Pharmacological Characterization of Domoic Acid–Induced Apoptosis
Domoic acid (10μM) toxicity in CGNs had been shown to be antagonized by NBQX, an AMPA/KA receptor antagonist, as well as by MK-801, an antagonist of NMDA receptors (Giordano et al., 2006). This was attributed to the ability of domoic acid to induce release of glutamate, which, in turn, activates NMDA receptors (Giordano et al., 2006). In contrast, domoic acid (0.1μM)–induced apoptosis was antagonized by NBQX but not by the NMDA antagonists MK-801 (5μM; Figs. 2A and 2C) or 2-amino-5-phosphonovalerate (100μM, a concentration previously shown to block Ca2+ influx in primary neuronal cultures (not shown).
Role of Oxidative Stress in Domoic Acid–Induced Apoptosis
Domoic acid–induced apoptosis is more pronounced in CGNs from Gclm (−/−) mice, suggesting a role for oxidative stress. This was further confirmed by the following findings. First, treatment of cells with GSH ethyl ester, which significantly increases intracellular GSH levels (Giordano et al., 2006), prevented domoic acid–induced apoptosis (Figs. 2B and 2C). Second, the antioxidant melatonin (200μM) rescued CGNs of both genotypes from domoic acid–induced apoptotic death (Figs. 2B and 2C). Third, domoic acid (0.1μM) caused an increase of ROS production. The value of DCF fluorescence (expressed as % of control) after domoic acid (0.1μM) treatment in Gclm (+/+) neurons was 170.1 ± 10.4, while in Gclm (−/−) neurons it was 252.3 ± 27.6 (n = 3; for both p < 0.05 vs. control; p < 0.05 Gclm (−/−) vs. Gclm (+/+)).
We had previously shown that 10μM domoic acid caused a time-dependent decrease of intracellular GSH, which was due to a net efflux of GSH from CGNs (Giordano et al., 2006). In contrast, at 0.1μM, domoic acid neither altered intracellular GSH levels nor caused any efflux of GSH (not shown).
Effect of Domoic Acid on Cytosolic and Mitochondrial Calcium Levels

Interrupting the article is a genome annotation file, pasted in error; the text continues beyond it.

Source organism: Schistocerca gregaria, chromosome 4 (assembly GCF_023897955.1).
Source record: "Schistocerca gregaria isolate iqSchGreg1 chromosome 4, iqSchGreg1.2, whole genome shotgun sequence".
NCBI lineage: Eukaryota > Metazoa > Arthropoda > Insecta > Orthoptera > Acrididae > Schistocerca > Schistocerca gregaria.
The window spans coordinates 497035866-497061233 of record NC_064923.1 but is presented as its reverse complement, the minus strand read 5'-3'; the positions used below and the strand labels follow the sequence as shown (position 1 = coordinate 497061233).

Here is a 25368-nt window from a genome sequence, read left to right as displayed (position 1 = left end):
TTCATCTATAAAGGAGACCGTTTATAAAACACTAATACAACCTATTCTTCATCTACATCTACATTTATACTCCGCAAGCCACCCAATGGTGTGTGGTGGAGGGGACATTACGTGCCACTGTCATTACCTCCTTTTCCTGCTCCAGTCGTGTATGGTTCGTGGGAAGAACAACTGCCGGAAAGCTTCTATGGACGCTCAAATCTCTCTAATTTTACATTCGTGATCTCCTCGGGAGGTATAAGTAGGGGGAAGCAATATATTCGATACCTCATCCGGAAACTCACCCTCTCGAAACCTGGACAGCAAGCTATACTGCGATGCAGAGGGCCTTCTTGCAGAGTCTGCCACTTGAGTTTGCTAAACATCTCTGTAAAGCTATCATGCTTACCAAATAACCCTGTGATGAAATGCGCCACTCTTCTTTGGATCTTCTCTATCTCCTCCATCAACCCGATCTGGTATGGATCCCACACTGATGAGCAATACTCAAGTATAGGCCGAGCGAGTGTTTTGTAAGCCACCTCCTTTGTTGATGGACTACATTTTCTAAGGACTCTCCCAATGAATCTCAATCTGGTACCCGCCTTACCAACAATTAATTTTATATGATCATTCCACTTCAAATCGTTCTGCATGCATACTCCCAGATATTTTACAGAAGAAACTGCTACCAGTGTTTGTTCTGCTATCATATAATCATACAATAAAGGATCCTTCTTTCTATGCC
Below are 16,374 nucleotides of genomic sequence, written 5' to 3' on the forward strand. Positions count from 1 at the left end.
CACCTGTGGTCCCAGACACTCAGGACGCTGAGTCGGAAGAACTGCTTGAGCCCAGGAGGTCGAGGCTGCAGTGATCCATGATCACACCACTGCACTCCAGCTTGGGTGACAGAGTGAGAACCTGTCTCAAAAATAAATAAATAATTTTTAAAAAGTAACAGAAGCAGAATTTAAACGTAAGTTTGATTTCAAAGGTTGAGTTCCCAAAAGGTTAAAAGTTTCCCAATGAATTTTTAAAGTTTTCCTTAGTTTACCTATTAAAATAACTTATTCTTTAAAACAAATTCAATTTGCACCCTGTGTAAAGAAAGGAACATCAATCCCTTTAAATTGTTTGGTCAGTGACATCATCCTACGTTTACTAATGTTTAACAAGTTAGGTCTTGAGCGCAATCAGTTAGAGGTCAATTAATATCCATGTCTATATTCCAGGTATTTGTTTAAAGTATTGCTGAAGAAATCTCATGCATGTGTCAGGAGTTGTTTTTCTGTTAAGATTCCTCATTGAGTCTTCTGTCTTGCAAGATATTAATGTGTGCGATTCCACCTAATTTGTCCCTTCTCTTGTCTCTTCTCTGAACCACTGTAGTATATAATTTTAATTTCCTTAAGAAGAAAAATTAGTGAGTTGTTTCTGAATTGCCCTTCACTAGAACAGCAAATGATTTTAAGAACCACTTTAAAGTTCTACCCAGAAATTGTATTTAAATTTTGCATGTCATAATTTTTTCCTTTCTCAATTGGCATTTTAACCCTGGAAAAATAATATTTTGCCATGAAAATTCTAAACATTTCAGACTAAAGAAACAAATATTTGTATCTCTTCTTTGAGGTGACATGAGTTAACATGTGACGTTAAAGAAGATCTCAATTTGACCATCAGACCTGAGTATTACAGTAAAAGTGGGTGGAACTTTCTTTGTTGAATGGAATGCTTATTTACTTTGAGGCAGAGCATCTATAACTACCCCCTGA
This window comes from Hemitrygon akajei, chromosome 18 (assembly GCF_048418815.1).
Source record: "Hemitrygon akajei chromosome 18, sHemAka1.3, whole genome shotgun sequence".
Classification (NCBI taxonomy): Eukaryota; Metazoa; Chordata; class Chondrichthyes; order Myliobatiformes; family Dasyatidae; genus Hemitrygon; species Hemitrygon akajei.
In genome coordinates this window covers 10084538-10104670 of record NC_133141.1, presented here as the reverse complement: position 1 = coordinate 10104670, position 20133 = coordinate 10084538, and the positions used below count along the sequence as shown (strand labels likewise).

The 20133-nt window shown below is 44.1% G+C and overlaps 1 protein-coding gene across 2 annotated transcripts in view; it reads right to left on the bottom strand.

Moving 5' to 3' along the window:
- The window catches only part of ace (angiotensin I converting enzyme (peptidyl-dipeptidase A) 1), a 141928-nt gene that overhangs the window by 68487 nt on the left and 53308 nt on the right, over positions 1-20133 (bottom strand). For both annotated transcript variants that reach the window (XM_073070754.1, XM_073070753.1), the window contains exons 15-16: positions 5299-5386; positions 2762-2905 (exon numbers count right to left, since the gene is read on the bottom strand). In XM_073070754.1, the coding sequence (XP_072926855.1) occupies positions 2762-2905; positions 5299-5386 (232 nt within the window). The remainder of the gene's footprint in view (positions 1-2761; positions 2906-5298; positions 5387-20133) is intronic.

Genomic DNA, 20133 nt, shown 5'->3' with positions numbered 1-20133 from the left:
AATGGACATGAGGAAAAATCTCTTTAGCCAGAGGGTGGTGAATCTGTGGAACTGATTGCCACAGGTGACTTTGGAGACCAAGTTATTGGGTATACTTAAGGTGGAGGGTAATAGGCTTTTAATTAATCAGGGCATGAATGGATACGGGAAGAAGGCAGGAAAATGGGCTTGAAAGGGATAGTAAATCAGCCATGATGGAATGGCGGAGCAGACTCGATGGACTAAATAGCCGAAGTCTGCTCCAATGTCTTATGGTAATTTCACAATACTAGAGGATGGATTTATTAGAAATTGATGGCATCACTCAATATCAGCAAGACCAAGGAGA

Increases in intracellular calcium ([Ca2+]i) have been implicated in both apoptotic and necrotic cell death (Nicotera et al., 1992). Figure 3A shows that 0.1μM domoic acid caused a small and delayed increase in [Ca2+]i, with a full recovery by 20 min. This increase was abolished by removing extracellular calcium (not shown), indicating that it was due to calcium entry from outside the cell, and was antagonized by NBQX, but not by MK-801 (Fig. 3B). In contrast, the higher concentration of domoic acid (10μM) caused a rapid and robust increase in [Ca2+]i, which was still elevated after 25 min (Fig. 3A). This effect was antagonized by both NBQX and MK-801 (Fig. 3B). Results shown in Figures 3A and 3B are for CGNs from Gclm (+/+) mice, but findings were almost identical in neurons from Gclm (−/−) mice. This confirms that the differential susceptibility of the two genotypes to domoic acid toxicity is not due to difference in receptor expression or early events limited to receptor activation (Giordano et al., 2006).
We also measured changes in calcium levels of mitochondria ([Ca2+]M), by using the fluorescent probe rhod-2 (Kruman and Mattson, 1999). Figure 3C shows that 0.1μM domoic acid increases [Ca2+]M by about threefold, with a delay of about 15 min. This increase was identical in CGNs from Gclm (+/+) and Gclm (−/−) mice and was antagonized by NBQX but not by MK-801 (not shown). In contrast, no changes in [Ca2+]M were observed following a high concentration (10μM) of domoic acid (Fig. 3C). CCCP, which uncouples oxidative phosphorylation, abolished rhod-2 fluorescence changes in response to the domoic acid treatments, confirming that rhod-2 was measuring changes in mitochondrial, not cytosolic, fluorescence. When CGNs were coincubated with CCCP and domoic acid, the maximum increase, seen after 23 min, was 1.32 ± 0.18-fold over basal.
To assess whether the increase in [Ca2+]M would be involved in apoptotic cell death, CGNs were treated with RR, an inhibitor of mitochondrial calcium uptake (Kruman and Mattson, 1999). RR (10μM) prevented the increase in [Ca2+]M; levels of rhod-2 fluorescence 15 min after domoic acid (0.1μM) treatment were (arbitrary intensity units) as follows: control, 3.1 ± 0.3; domoic acid, 7.4 ± 0.6; RR + domoic acid, 3.9 ± 0.4 (n = 3). As shown in Figure 3D, RR blocked domoic acid–induced apoptosis in GCNs of both genotypes, while it had no effect on cytotoxicity induced by 10μM of domoic acid (not shown).
It is important to note that RR, while being a potent inhibitor of the calcium uniporter of mitochondria (Carafoli, 1987), can also inhibit the Ca2+ efflux from ryanodine-sensitive Ca2+ stores (Berridge, 1993). This possibility, however, was ruled out by the observation that ryanodine, at the concentration of 20μM which inhibits the efflux of Ca2+ from ryanodine receptors (Guidarelli et al., 1997), did not modify the extent of the apoptosis induced by domoic acid (data not shown).
Domoic Acid Induces Changes in Mitochondrial Membrane Potential